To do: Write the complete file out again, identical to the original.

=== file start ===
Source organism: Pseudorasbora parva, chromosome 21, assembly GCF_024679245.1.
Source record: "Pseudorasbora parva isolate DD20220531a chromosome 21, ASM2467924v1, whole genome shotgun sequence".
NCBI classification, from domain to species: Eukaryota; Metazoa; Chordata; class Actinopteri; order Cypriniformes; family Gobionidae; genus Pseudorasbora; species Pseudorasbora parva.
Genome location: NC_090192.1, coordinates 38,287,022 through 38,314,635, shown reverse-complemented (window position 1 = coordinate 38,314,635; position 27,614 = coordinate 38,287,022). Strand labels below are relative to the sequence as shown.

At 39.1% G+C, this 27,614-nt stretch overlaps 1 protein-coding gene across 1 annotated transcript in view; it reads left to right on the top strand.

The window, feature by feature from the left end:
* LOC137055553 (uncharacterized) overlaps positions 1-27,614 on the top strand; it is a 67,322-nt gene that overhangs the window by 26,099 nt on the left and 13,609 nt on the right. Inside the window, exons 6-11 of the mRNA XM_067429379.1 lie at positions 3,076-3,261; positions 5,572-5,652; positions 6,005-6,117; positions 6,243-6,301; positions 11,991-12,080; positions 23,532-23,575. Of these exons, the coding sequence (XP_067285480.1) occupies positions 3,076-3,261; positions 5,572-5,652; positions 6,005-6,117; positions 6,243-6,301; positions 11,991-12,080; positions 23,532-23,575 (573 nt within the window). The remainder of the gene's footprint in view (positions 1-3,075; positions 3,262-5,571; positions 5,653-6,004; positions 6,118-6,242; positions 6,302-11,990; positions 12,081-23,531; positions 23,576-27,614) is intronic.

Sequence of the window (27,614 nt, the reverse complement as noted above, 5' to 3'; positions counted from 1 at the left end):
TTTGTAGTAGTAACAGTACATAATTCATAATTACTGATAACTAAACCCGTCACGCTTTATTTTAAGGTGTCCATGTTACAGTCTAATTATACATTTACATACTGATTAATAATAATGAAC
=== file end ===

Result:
Source organism: Pseudorasbora parva, chromosome 21, assembly GCF_024679245.1.
Source record: "Pseudorasbora parva isolate DD20220531a chromosome 21, ASM2467924v1, whole genome shotgun sequence".
NCBI classification, from domain to species: Eukaryota; Metazoa; Chordata; class Actinopteri; order Cypriniformes; family Gobionidae; genus Pseudorasbora; species Pseudorasbora parva.
Genome location: NC_090192.1, coordinates 38,287,022 through 38,314,635, shown reverse-complemented (window position 1 = coordinate 38,314,635; position 27,614 = coordinate 38,287,022). Strand labels below are relative to the sequence as shown.

At 39.1% G+C, this 27,614-nt stretch overlaps 1 protein-coding gene across 1 annotated transcript in view; it reads left to right on the top strand.

The window, feature by feature from the left end:
* LOC137055553 (uncharacterized) overlaps positions 1-27,614 on the top strand; it is a 67,322-nt gene that overhangs the window by 26,099 nt on the left and 13,609 nt on the right. Inside the window, exons 6-11 of the mRNA XM_067429379.1 lie at positions 3,076-3,261; positions 5,572-5,652; positions 6,005-6,117; positions 6,243-6,301; positions 11,991-12,080; positions 23,532-23,575. Of these exons, the coding sequence (XP_067285480.1) occupies positions 3,076-3,261; positions 5,572-5,652; positions 6,005-6,117; positions 6,243-6,301; positions 11,991-12,080; positions 23,532-23,575 (573 nt within the window). The remainder of the gene's footprint in view (positions 1-3,075; positions 3,262-5,571; positions 5,653-6,004; positions 6,118-6,242; positions 6,302-11,990; positions 12,081-23,531; positions 23,576-27,614) is intronic.

Sequence of the window (27,614 nt, the reverse complement as noted above, 5' to 3'; positions counted from 1 at the left end):
TTTGTAGTAGTAACAGTACATAATTCATAATTACTGATAACTAAACCCGTCACGCTTTATTTTAAGGTGTCCATGTTACAGTCTAATTATACATTTACATACTGATTAATAATAATGAAC